Why you know someone in a band: The Capital Region is dense (but not popular) with music

To control for the effects of population, this map (above) shows the distribution of musical acts per 10,000 people. Note how dark it is in and around Albany. From http://www.theatlanticcities.com/arts-and-lifestyle/2012/11/americas-most-popular-music-scenes/3588/

Richard Florida, who coined the term creative class — about how the development of cities can be dependent upon the rise of a class of professionals involved in creative industries — recently published a study in the Atlantic Online about the most popular music scenes in the U.S. (A hat tip to my colleague Leigh Hornbeck to pointing me to this map on the Idiotsbeingidiots blog.)

Florida’s post offers four maps:

  • Raw Number of Musical Acts (LA is on top, followed by NYC and Chicago)
  • Density of Musical Acts per 10,000 (This is the map above, with LA on top, followed by Napa, Calif., and Las Vegas — the Albany metro area comes in ninth)
  • Music Popularity Index (in millions) This comes from MySpace data in 2007 (!) and has LA, NYC and Atlanta in the top 3
  • Popularity Index per Capita (Nashville tops this list, followed by LA and Atlanta)

The article states that the data come from MySpace in 2007, so it can be out of date. Florida writes:

In early 2007, at the peak of the site’s popularity (it had more visitors than Google at the time), my team at the Martin Prosperity Institute (MPI) and I organized and collated information on the more than three million artists that were listed. We cleaned the data, organizing it by location, popularity (as reflected by fans, plays, and page views), and key musical genres. Overall, we were able to code almost two million acts to metro areas.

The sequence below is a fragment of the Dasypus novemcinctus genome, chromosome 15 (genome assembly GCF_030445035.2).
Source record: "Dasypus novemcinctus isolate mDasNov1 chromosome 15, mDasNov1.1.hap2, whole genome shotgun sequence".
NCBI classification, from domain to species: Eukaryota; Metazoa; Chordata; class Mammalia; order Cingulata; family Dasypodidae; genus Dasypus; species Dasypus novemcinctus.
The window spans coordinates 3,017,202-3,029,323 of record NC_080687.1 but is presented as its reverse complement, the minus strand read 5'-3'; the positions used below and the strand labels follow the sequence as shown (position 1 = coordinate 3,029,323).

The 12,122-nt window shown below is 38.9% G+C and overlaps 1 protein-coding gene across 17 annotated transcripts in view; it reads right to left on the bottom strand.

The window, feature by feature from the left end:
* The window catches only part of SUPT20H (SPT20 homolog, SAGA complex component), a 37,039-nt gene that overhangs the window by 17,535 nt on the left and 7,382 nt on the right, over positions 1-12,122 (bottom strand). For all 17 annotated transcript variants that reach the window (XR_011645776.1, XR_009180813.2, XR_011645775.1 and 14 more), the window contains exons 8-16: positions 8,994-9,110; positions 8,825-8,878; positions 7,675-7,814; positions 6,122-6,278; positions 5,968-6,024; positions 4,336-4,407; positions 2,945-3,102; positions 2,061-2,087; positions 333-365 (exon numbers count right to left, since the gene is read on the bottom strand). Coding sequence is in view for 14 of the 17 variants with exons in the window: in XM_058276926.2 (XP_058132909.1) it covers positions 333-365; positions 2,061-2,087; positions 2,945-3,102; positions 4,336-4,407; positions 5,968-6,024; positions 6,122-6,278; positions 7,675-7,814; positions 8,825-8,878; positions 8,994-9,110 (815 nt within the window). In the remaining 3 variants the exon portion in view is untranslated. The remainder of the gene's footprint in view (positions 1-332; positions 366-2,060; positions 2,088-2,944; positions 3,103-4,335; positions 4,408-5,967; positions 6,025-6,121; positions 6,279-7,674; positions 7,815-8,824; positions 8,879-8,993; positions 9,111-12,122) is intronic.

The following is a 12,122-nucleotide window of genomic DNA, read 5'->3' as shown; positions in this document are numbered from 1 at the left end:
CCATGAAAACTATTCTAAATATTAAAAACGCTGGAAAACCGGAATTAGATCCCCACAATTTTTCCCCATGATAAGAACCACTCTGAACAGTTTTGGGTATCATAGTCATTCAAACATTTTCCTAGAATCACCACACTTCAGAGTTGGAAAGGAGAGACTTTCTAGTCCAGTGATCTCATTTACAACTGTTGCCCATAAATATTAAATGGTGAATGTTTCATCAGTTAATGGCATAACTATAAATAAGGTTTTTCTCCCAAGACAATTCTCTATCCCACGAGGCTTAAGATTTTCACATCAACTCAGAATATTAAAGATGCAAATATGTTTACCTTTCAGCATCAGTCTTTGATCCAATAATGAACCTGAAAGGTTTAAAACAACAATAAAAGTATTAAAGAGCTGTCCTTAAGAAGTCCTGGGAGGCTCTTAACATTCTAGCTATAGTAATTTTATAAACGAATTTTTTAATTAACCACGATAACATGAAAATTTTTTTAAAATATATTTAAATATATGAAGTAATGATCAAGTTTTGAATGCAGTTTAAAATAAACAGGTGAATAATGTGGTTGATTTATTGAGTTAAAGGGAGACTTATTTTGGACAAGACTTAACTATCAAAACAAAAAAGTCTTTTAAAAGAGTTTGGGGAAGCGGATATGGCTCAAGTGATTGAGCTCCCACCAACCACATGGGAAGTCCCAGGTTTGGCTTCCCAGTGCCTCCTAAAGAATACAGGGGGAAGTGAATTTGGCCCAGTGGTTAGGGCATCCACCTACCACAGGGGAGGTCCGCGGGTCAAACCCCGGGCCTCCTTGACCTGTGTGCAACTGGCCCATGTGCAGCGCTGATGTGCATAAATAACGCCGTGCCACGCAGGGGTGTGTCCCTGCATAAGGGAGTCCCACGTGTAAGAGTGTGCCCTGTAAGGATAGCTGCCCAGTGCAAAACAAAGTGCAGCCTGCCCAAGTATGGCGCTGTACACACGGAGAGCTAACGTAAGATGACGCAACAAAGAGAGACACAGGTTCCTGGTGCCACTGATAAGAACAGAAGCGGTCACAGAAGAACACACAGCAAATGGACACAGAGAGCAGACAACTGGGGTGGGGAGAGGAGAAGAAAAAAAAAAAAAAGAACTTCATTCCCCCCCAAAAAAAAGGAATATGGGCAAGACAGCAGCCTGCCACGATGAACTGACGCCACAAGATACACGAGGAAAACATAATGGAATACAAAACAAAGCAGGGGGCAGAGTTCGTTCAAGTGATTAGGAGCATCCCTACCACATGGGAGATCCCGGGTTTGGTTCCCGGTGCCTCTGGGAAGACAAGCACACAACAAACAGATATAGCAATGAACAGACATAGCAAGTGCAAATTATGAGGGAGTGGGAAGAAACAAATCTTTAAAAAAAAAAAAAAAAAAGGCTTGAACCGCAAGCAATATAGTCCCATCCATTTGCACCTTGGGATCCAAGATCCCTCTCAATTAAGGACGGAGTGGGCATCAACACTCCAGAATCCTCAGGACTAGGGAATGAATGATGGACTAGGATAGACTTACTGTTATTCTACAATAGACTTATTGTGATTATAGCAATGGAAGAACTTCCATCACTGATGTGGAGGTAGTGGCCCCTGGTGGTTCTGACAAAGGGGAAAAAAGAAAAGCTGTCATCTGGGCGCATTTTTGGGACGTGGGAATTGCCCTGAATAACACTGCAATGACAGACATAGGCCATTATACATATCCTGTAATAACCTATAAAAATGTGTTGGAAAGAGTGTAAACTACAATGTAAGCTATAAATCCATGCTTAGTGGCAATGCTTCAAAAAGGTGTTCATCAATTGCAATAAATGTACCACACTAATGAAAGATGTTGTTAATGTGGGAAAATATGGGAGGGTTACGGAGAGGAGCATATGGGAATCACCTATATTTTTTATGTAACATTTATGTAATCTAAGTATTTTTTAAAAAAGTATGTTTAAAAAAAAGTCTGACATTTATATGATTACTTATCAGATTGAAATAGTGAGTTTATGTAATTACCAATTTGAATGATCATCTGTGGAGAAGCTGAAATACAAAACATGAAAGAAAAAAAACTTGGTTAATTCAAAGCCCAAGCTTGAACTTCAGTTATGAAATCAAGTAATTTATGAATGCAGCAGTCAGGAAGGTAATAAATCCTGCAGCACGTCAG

It is stunning that Albany area is so highly ranked in the density of musical acts with 154 for 10,000 people.

Now this doesn’t mean the city of Albany, but the metropolitan statistical area, which includes the four counties of the Capital Region (Albany, Rensselaer, Saratoga Springs and Schenectady) and more than 800,000 people. But if the math is correct, and you take that 154 per 10,000 and apply it to a population of 800,000, that means in 2007 there were 12,320 musical acts in the Capital Region.

To me this study, and Albany’s rank in it, means a few things:

  • It confirms what I’ve long suspected and what other data, like a  recent Preview survey, has said: going to see music is one of the top entertainment activities in the region.
  • Many of the people who go to see musical acts are also involved in their own musical act.
  • New technologies have made it easier than ever for people to create, record and distribute music, and this region is a vibrant place for that creation.
  • Despite all of this vibrancy, the music doesn’t have much of a reach, in that it doesn’t rate highly on the popularity index. That could mean that not enough people are hearing the music being created in this area, because the new tools for recording and distribution aren’t enough to make it big in the music world, if Albany has to compete with Nashville and LA, for example. Then again, it could also mean that the music isn’t all that good.
  • It also means that, with so many musical acts, that you, dear reader, likely know at least one person who plays music in a band, if not several,

What’s your take on this data?



  1. What’s my take on this data? That it’s wrong? Where on earth did the info come from that there are 12,320 musical acts? Seems a bit much to me.


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